First Commerce decided to sell off pieces of the portfolio gradually, turning the year into a kind of water torture for investors: every quarter another securities loss, another round of explanations to analysts.
First Commerce's feisty president and CEO Ian Arnof offers no apologies. "I think it's a problem if you've got bonds that are underwater and you can't resell them," he says. "If interest rates go up, we'll do it again. There'll be some people who won't understand it, but one man's sale is another guy's buying opportunity."
The restructuring does seem to have paid off. The yield on First Commerce's $2.6 billion securities portfolio was 6.76% in the second quarter, 146 basis points higher than the same period of 1994.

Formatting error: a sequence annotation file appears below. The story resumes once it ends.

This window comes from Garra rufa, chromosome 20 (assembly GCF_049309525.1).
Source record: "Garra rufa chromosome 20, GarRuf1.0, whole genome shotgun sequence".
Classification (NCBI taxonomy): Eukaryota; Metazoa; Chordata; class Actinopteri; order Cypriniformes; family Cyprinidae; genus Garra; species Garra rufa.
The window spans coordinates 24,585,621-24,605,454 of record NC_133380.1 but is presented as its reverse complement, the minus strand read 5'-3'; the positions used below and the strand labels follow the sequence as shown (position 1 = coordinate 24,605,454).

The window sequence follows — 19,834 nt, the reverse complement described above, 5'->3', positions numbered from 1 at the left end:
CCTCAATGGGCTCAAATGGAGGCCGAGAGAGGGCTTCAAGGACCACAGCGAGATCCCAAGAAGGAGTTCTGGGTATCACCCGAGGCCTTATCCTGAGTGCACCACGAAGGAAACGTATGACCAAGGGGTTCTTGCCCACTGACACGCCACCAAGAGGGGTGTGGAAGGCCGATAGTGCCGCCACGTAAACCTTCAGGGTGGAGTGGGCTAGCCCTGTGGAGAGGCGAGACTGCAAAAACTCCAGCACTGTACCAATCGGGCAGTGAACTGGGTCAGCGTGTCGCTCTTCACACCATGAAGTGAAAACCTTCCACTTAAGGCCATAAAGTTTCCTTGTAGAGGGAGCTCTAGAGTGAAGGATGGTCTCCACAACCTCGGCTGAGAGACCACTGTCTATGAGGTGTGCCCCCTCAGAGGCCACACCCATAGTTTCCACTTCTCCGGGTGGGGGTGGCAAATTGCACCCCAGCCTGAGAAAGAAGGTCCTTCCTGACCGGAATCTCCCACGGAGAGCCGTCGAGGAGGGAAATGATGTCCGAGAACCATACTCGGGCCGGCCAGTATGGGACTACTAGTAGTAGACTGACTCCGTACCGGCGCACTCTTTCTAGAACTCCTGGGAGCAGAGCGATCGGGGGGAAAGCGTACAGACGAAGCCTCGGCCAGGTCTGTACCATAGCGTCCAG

First Commerce estimates the restructuring will add 24 cents a share over two years. The bank earned $63.7 million, or $2.19 a share, in 1994.
"The way they handled it was, in retrospect, probably the best way to do it," Mr. Lombardi says.
The condition of First Commerce's securities portfolio is rooted in Louisiana's past economic troubles. Beginning about 1982, the state slid into a decade-long recession that severely wounded some of First Commerce's major rivals.
First Commerce, with its strict underwriting standards and heavy retail orientation, managed to scrape through in fairly decent shape. Executives boast that their bank was the only one with more than $1 billion in assets in any of the Oil Patch states to avoid an annual loss or dividend cut.
By 1992, First Commerce was benefiting from a flight to quality, picking up $1.5 billion in new deposits, half from a failed New Orleans thrift and half from panicked customers of competing banks.